Scott Morrison is cracking down on credit cards

From Business Insider.

Australians have around $52 billion in debt outstanding on credit cards and the federal government is going after this lucrative part of the banking sector with four tough new measures in a crackdown on card debt.

Treasurer Scott Morrison has announced plans to change the way eligibility for a credit card is assessed, shifting it from the ability to pay the minimum repayment to being able “to repay the credit limit within a reasonable period”.

Before the end of the year, Morrison has pledged to pass legislation banning unsolicited offers of credit limit increases. The ban follows on from changes in 2011 which stopped card issuers offering written offers to increase credit limits unless the customer had already given consent. Banks switched to verbal offers as a way around the laws.

The remaining changes will see interest calculations simplified and force providers to offer online options to cancel cards or to reduce credit limits.

Morrison argues that under the current arrangements, people enticed to a card by an interest-free period have no way of calculating the cost and interest charges if they do not pay off the balance in full when the offer period ends.

Such are the technicalities and complications, most consumers have no idea how interest charges apply, and therefore incur heavy interest charges after the interest-free period when their balance is not paid in full.

Morrison said the government was targeting “unfair and predatory practices” by credit card providers.

“These measures will deliver the first phase of reforms outlined in the Government’s response to the Senate Inquiry into the credit card market,” he said.

“The reforms will substantially reduce the incidence of consumers being granted excessive credit limits and building up unsustainable debts across multiple credit cards.

“Collectively, these measures will help prevent the debt cycle that many Australians find themselves in.”

Of the $52 billion owed on 16.7 million credit cards in Australia, which often attracts interest charges of around 20%, the average outstanding balance is $4,730.

Westpac Plans to Launch Low Rate No Frills Credit Card

During today’s evidence to the House Standing Economics Committee, Westpac CEO Brian Hartzer confirmed they are planning to launch a no-frills (e.g. no travel insurance) credit card with an interest rate below 10% and a limit of somewhere between $2,000 and $4,000 depending on ability to repay. The launch is expected within the next 2-3 months.

CBA Card Holders Will Be Able To Close Accounts On Line

CBA says CommBank customers will soon be able to close their credit card account online in real time giving them even greater control over their financial wellbeing.

In an Australian first, CommBank credit card customers will be able to close their credit card account online in real time giving them even greater control over their financial wellbeing. The fully digital experience will enable customers to close their credit card using the CommBank app or online without the need to go into branch or speak to our contact centre.

Clive van Horen, Executive General Manager Retail Products and Strategy, Commonwealth Bank said this is proof of the bank innovating to help customers have more control of their finances.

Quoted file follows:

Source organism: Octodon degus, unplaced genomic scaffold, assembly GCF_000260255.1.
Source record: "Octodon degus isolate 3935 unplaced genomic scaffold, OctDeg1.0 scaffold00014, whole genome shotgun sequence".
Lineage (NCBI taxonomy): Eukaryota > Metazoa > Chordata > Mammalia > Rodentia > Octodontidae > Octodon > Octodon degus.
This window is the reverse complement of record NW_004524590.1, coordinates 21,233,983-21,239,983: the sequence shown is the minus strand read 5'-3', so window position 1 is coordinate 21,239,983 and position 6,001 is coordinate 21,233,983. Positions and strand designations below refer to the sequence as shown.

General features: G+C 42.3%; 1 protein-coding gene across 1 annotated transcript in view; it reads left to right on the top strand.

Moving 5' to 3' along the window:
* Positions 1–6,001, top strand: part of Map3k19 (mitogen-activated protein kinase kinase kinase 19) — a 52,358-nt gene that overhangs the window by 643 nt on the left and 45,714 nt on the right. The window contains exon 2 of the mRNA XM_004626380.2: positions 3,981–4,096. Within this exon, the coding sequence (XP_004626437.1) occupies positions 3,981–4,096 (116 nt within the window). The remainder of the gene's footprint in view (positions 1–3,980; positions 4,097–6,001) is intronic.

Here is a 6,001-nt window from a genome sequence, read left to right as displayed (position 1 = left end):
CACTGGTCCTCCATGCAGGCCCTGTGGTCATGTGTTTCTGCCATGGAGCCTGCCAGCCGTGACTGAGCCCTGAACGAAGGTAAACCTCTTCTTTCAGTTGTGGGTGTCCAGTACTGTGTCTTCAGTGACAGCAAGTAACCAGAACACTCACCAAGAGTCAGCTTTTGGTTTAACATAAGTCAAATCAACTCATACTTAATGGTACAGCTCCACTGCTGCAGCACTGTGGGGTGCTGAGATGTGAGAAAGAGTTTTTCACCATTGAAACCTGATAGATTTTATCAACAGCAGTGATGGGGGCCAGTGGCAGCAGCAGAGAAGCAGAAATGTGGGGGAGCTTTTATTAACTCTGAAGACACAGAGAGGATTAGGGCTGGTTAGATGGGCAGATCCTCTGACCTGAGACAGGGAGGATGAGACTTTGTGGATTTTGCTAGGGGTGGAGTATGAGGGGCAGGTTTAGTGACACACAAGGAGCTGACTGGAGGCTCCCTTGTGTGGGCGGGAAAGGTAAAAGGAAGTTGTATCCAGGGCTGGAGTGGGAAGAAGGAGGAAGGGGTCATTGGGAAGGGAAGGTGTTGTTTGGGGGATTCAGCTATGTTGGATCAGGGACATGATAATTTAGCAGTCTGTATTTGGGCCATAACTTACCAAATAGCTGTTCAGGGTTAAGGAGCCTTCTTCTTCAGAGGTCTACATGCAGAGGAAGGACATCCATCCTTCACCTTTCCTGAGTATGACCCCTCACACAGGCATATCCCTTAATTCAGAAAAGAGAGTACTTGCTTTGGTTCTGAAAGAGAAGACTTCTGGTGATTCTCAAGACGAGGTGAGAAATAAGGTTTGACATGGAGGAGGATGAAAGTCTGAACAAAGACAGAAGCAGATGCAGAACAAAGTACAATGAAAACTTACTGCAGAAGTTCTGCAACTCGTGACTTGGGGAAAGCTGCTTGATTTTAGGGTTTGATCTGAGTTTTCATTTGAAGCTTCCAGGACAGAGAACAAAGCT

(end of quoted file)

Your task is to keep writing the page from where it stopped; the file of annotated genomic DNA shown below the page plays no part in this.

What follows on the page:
“Online credit card closure is another step on the path to providing customers with greater control of their financial wellbeing. We introduced Lock, Block, Limit in 2014 to provide customers with extra security and convenience at their fingertips, in real time. Last year we added spending caps and real time credit limit decreases. Next month customers will receive instant transaction receipts on their phones.

“Soon customers can go online to close their credit card at a time that suits them, simply with the app or NetBank,” Mr van Horen said.

Since launch more than one million cards are using “Lock, Block, Limit” through the CommBank app and NetBank, with this number increasing by around 5,000 each week.

“We are continuing to innovate and giving more control to credit card holders,” Mr van Horen added.

The real time, online credit card close feature will be available to customers later in 2017

Choice Calls For Easier Credit Card Cancellation

Choice, the consumer group, has called for consumers to be able to cancel their credit cards immediately online, rather than jump through the hoops which the banks currently prescribe.

They recently reviewed the cancellation policies of the big four and found a distinct lack of easy cancellation options.

What? No online cancellation?

Instead of being able to cancel your card online and quickly cut ties with the debt monster, the banks force you to call, write a letter or visit a branch in person.

Meanwhile, almost all other banking services – including applying for a credit card and having it approved – are available online these days.

To us, it looks like a blatant attempt to keep you attached to your credit card and keep the debt clock rolling. That’s why we’ve been pushing to have the tactic abolished since August 2015.

Our review comes as the banks are set to face a Parliamentary Inquiry on Friday this week, and it follows attempts by ANZ and Westpac to ward off credit card criticism by promising to cut interest rates on some “low rate” cards.

Jumping through hoops

Here’s what the banks require if you want to cancel your credit card.

ANZ

  1. Call or write to ANZ.